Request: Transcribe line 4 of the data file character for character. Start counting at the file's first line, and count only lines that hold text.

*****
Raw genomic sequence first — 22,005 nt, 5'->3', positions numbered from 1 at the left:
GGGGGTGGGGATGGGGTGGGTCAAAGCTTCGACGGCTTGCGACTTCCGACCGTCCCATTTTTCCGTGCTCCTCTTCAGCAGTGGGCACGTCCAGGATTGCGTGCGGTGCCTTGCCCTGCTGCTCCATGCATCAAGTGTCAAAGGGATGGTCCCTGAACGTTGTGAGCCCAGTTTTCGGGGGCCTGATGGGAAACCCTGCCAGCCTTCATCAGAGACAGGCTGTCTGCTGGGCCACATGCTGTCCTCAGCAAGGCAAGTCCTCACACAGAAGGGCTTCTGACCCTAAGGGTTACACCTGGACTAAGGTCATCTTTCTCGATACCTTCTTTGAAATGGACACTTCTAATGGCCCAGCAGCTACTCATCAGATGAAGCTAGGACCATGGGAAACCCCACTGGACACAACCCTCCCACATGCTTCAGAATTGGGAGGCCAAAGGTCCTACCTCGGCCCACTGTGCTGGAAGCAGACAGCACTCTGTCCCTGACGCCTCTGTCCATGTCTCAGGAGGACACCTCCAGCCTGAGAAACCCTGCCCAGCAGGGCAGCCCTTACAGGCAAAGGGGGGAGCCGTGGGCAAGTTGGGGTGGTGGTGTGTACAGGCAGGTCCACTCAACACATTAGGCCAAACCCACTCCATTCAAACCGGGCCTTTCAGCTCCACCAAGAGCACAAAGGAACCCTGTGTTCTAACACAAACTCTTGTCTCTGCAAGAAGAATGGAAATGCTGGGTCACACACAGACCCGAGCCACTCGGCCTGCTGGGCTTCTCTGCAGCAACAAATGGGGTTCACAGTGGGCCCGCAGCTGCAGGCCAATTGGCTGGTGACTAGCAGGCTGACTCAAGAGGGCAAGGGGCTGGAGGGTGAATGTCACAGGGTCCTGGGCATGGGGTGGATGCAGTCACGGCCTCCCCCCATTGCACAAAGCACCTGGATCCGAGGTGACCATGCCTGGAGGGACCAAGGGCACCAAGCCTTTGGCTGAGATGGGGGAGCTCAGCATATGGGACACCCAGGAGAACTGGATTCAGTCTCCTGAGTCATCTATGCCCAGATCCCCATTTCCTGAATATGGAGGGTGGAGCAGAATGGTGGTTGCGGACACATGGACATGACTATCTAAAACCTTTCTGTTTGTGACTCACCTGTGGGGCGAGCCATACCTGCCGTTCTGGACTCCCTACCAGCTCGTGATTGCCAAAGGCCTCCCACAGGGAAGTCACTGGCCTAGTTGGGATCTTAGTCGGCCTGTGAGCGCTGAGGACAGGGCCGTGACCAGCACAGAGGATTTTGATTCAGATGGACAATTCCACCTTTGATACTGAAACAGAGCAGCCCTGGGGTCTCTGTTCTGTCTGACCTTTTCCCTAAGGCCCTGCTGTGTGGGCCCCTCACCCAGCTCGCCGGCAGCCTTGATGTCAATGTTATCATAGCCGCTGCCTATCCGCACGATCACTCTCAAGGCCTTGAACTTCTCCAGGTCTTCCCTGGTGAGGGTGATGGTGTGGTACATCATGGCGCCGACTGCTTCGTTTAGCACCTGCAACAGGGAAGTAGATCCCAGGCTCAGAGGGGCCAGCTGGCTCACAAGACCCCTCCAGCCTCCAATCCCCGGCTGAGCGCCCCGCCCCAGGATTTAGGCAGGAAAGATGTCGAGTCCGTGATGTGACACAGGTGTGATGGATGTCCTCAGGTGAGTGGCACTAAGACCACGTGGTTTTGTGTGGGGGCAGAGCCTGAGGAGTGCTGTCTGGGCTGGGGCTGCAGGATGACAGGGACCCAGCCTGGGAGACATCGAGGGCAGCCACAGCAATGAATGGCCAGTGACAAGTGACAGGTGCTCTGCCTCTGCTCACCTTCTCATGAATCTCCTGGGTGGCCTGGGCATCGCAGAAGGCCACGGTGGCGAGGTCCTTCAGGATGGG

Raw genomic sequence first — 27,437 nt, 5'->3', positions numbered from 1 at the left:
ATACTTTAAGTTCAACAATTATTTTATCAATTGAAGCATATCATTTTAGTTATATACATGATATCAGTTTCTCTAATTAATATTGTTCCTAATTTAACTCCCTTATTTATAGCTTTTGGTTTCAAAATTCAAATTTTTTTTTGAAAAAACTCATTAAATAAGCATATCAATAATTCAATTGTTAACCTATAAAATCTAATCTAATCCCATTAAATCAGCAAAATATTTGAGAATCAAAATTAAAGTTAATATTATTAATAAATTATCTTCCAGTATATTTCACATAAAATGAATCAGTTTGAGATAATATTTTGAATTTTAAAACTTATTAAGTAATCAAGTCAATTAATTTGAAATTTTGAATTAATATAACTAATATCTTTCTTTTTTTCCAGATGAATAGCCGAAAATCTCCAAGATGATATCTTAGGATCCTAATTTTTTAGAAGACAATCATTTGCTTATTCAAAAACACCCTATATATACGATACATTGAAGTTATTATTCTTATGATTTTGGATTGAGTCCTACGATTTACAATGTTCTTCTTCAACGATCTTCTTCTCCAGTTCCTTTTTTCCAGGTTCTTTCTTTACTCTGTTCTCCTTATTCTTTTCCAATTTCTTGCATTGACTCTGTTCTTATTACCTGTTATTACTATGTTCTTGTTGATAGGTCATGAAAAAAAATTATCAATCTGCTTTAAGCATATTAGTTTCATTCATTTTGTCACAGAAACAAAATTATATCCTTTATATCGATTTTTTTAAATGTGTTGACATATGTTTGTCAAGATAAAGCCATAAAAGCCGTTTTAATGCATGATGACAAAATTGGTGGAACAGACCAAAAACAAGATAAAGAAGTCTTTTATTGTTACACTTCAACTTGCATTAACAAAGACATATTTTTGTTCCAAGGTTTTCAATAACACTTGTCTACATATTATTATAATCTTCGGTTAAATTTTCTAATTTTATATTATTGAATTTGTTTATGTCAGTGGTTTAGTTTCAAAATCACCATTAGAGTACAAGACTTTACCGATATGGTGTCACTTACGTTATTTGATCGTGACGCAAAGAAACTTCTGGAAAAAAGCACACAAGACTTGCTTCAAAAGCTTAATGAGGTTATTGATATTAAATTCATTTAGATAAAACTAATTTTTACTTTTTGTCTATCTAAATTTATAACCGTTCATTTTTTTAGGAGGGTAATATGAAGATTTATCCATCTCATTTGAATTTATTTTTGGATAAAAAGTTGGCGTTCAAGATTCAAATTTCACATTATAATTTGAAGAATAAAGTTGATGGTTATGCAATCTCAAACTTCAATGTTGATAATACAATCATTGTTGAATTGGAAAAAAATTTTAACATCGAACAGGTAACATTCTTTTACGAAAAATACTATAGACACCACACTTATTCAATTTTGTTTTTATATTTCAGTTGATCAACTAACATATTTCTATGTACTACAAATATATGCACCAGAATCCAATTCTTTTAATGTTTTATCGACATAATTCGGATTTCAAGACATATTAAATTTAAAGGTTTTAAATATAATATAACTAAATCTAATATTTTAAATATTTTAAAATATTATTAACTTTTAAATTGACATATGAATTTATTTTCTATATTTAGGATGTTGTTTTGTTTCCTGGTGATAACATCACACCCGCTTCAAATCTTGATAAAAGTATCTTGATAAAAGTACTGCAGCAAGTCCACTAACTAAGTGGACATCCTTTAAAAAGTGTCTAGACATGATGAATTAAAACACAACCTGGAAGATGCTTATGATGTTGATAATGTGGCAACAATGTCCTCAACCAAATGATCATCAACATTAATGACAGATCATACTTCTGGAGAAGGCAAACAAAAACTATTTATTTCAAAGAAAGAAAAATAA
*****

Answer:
ATACTTTAAGTTCAACAATTATTTTATCAATTGAAGCATATCATTTTAGTTATATACATGATATCAGTTTCTCTAATTAATATTGTTCCTAATTTAACTCCCTTATTTATAGCTTTTGGTTTCAAAATTCAAATTTTTTTTTGAAAAAACTCATTAAATAAGCATATCAATAATTCAATTGTTAACCTATAAAATCTAATCTAATCCCATTAAATCAGCAAAATATTTGAGAATCAAAATTAAAGTTAATATTATTAATAAATTATCTTCCAGTATATTTCACATAAAATGAATCAGTTTGAGATAATATTTTGAATTTTAAAACTTATTAAGTAATCAAGTCAATTAATTTGAAATTTTGAATTAATATAACTAATATCTTTCTTTTTTTCCAGATGAATAGCCGAAAATCTCCAAGATGATATCTTAGGATCCTAATTTTTTAGAAGACAATCATTTGCTTATTCAAAAACACCCTATATATACGATACATTGAAGTTATTATTCTTATGATTTTGGATTGAGTCCTACGATTTACAATGTTCTTCTTCAACGATCTTCTTCTCCAGTTCCTTTTTTCCAGGTTCTTTCTTTACTCTGTTCTCCTTATTCTTTTCCAATTTCTTGCATTGACTCTGTTCTTATTACCTGTTATTACTATGTTCTTGTTGATAGGTCATGAAAAAAAATTATCAATCTGCTTTAAGCATATTAGTTTCATTCATTTTGTCACAGAAACAAAATTATATCCTTTATATCGATTTTTTTAAATGTGTTGACATATGTTTGTCAAGATAAAGCCATAAAAGCCGTTTTAATGCATGATGACAAAATTGGTGGAACAGACCAAAAACAAGATAAAGAAGTCTTTTATTGTTACACTTCAACTTGCATTAACAAAGACATATTTTTGTTCCAAGGTTTTCAATAACACTTGTCTACATATTATTATAATCTTCGGTTAAATTTTCTAATTTTATATTATTGAATTTGTTTATGTCAGTGGTTTAGTTTCAAAATCACCATTAGAGTACAAGACTTTACCGATATGGTGTCACTTACGTTATTTGATCGTGACGCAAAGAAACTTCTGGAAAAAAGCACACAAGACTTGCTTCAAAAGCTTAATGAGGTTATTGATATTAAATTCATTTAGATAAAACTAATTTTTACTTTTTGTCTATCTAAATTTATAACCGTTCATTTTTTTAGGAGGGTAATATGAAGATTTATCCATCTCATTTGAATTTATTTTTGGATAAAAAGTTGGCGTTCAAGATTCAAATTTCACATTATAATTTGAAGAATAAAGTTGATGGTTATGCAATCTCAAACTTCAATGTTGATAATACAATCATTGTTGAATTGGAAAAAAATTTTAACATCGAACAGGTAACATTCTTTTACGAAAAATACTATAGACACCACACTTATTCAATTTTGTTTTTATATTTCAGTTGATCAACTAACATATTTCTATGTACTACAAATATATGCACCAGAATCCAATTCTTTTAATGTTTTATCGACATAATTCGGATTTCAAGACATATTAAATTTAAAGGTTTTAAATATAATATAACTAAATCTAATATTTTAAATATTTTAAAATATTATTAACTTTTAAATTGACATATGAATTTATTTTCTATATTTAGGATGTTGTTTTGTTTCCTGGTGATAACATCACACCCGCTTCAAATCTTGATAAAAGTATCTTGATAAAAGTACTGCAGCAAGTCCACTAACTAAGTGGACATCCTTTAAAAAGTGTCTAGACATGATGAATTAAAACACAACCTGGAAGATGCTTATGATGTTGATAATGTGGCAACAATGTCCTCAACCAAATGATCATCAACATTAATGACAGATCATACTTCTGGAGAAGGCAAACAAAAACTATTTATTTCAAAGAAAGAAAAATAA